Closed Caption Information
In a nut shell, the FCC (Federal Communications Commission) is requiring Closed Captions (or subtitles) for both television and internet based video for the hearing impaired. You can go onto their website Here to read the entire rules and regulations that they have set forth. I will forewarn you though, it does read like Chinese radio instructions; I mean hey, it’s the government and it’s law, so it’s always fun to try and read this stuff. But basically, like I said before, it’s pretty much a requirement to have CC information attached (in some way) to your video.
What does this mean for the independent filmmaker?
Welcome to a long and annoying process. It’s not really hard to create CC/subtitles, but it does take several hours to complete a .srt (subtitle) file.
Think of it this way, if you have a typed script (that your actors had to stick to) some of your work is already done. But if you have a lot of improv work…you will be typing all of that out verbatim.
Now, there are programs out there to help facilitate this process; an unfortunately, if you have a lot of background noise or accents, you will be doing a majority of it manually.
There are programs out there such as Voxcribe that do offer an “automatic” dialog recognition. But I will say (from personal experience), if you are trying to caption accents with their program, be prepared to have most of it botched. Example, recently I attempted to use Voxcribe to subtitle a video clip that featured English actors, after approximately five minutes of dialog detection, I ended up stopping the process because most of it was wrong.
If you are the type of person who already knows the subtitle format, you can simply write out everything in a notepad .txt format. For those who do not, I suggest something along the lines of AHD Subtitles Maker. The GUI interface of the program is not far off of most video editing software (like Adobe Premiere or FinalCut) and figuring out how to use the program is pretty straight forward.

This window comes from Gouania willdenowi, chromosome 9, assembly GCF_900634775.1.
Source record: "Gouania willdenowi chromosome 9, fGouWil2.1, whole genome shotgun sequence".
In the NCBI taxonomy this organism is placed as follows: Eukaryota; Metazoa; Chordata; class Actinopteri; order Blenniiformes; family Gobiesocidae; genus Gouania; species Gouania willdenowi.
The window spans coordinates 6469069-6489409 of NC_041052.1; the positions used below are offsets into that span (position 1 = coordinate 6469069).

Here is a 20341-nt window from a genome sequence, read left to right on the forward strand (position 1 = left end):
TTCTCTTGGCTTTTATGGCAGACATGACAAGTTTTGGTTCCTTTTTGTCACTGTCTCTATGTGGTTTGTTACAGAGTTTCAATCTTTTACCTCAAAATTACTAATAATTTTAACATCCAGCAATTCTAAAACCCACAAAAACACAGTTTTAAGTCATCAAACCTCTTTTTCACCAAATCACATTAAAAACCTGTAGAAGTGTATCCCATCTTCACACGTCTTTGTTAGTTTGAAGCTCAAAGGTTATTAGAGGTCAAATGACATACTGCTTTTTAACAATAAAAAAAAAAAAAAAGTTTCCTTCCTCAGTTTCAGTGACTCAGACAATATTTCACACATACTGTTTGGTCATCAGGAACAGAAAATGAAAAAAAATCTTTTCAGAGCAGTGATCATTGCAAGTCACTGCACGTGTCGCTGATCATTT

But can’t you do dialog detection in Premiere?
Technically, yes…well you can try. Most of the clips that I have attempted to perform dialog detection inside of Premiere was a total botch job. I would have actually spent more time correcting the detection than I would writing it manually.
As an independent filmmaker, should I even worry about creating subtitles?
Yes! Like I said at the top of this blog, the FCC is requiring more CC services for video now. And let’s face it from a common sense view point; as an independent filmmaker you are, essentially attempting to please people. People who are hearing impaired will not want to watch something when try don’t understand what is doing on. Even in the early days of silent film, there were caption scenes explaining the concept of what was going on. Imaging trying at watch a movie with no sound at all, I’m pretty sure most people will be lost fairly quickly.
Whether you do it yourself or pay someone to do it, it will eventually have to be done. Even more so if you are doing commercials or shows for TV. It’s better off spending a few days doing it after the final edit, than it is waiting until the last minute to do so. There is also the possibility (no matter how small of a chance) of getting fined by the FCC for not offering CC/Subtitles. And that is not a risk that I (or we) will be taking.